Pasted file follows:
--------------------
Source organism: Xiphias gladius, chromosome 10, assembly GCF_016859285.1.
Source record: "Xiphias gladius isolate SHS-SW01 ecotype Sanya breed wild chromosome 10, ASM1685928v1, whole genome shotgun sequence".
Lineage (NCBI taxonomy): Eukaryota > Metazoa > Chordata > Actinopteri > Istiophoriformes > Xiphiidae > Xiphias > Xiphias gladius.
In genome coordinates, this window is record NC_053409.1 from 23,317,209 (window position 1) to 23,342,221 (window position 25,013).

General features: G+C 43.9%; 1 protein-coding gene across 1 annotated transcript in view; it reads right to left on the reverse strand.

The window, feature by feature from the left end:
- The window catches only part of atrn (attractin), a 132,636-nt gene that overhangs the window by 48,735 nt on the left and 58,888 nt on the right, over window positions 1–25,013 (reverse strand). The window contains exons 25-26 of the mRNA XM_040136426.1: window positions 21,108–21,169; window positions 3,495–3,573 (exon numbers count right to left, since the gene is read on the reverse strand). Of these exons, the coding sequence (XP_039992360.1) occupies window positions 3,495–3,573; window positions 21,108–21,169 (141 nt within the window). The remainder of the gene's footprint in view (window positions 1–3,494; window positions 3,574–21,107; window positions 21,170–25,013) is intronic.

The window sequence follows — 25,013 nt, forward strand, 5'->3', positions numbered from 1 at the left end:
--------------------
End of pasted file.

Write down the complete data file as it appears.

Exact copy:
Source organism: Xiphias gladius, chromosome 10, assembly GCF_016859285.1.
Source record: "Xiphias gladius isolate SHS-SW01 ecotype Sanya breed wild chromosome 10, ASM1685928v1, whole genome shotgun sequence".
Lineage (NCBI taxonomy): Eukaryota > Metazoa > Chordata > Actinopteri > Istiophoriformes > Xiphiidae > Xiphias > Xiphias gladius.
In genome coordinates, this window is record NC_053409.1 from 23,317,209 (window position 1) to 23,342,221 (window position 25,013).

General features: G+C 43.9%; 1 protein-coding gene across 1 annotated transcript in view; it reads right to left on the reverse strand.

The window, feature by feature from the left end:
- The window catches only part of atrn (attractin), a 132,636-nt gene that overhangs the window by 48,735 nt on the left and 58,888 nt on the right, over window positions 1–25,013 (reverse strand). The window contains exons 25-26 of the mRNA XM_040136426.1: window positions 21,108–21,169; window positions 3,495–3,573 (exon numbers count right to left, since the gene is read on the reverse strand). Of these exons, the coding sequence (XP_039992360.1) occupies window positions 3,495–3,573; window positions 21,108–21,169 (141 nt within the window). The remainder of the gene's footprint in view (window positions 1–3,494; window positions 3,574–21,107; window positions 21,170–25,013) is intronic.

The window sequence follows — 25,013 nt, forward strand, 5'->3', positions numbered from 1 at the left end: